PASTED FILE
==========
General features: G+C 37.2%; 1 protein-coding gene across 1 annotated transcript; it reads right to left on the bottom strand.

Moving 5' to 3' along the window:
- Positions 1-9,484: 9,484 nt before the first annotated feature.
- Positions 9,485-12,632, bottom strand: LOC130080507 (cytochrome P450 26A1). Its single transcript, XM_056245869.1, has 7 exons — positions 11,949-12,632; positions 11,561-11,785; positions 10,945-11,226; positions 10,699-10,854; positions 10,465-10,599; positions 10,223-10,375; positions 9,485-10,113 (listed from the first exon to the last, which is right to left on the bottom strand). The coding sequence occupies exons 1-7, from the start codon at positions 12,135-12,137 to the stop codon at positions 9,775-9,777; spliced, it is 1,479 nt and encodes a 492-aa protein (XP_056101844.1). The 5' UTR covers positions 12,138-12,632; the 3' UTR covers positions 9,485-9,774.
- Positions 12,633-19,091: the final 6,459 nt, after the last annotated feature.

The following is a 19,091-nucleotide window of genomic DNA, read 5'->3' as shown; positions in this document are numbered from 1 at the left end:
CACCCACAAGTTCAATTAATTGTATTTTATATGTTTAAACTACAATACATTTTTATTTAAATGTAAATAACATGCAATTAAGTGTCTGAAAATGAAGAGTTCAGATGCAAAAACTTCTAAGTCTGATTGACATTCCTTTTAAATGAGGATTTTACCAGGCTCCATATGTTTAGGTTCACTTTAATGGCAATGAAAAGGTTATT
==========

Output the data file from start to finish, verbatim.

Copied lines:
General features: G+C 37.2%; 1 protein-coding gene across 1 annotated transcript; it reads right to left on the bottom strand.

Moving 5' to 3' along the window:
- Positions 1-9,484: 9,484 nt before the first annotated feature.
- Positions 9,485-12,632, bottom strand: LOC130080507 (cytochrome P450 26A1). Its single transcript, XM_056245869.1, has 7 exons — positions 11,949-12,632; positions 11,561-11,785; positions 10,945-11,226; positions 10,699-10,854; positions 10,465-10,599; positions 10,223-10,375; positions 9,485-10,113 (listed from the first exon to the last, which is right to left on the bottom strand). The coding sequence occupies exons 1-7, from the start codon at positions 12,135-12,137 to the stop codon at positions 9,775-9,777; spliced, it is 1,479 nt and encodes a 492-aa protein (XP_056101844.1). The 5' UTR covers positions 12,138-12,632; the 3' UTR covers positions 9,485-9,774.
- Positions 12,633-19,091: the final 6,459 nt, after the last annotated feature.

The following is a 19,091-nucleotide window of genomic DNA, read 5'->3' as shown; positions in this document are numbered from 1 at the left end:
CACCCACAAGTTCAATTAATTGTATTTTATATGTTTAAACTACAATACATTTTTATTTAAATGTAAATAACATGCAATTAAGTGTCTGAAAATGAAGAGTTCAGATGCAAAAACTTCTAAGTCTGATTGACATTCCTTTTAAATGAGGATTTTACCAGGCTCCATATGTTTAGGTTCACTTTAATGGCAATGAAAAGGTTATT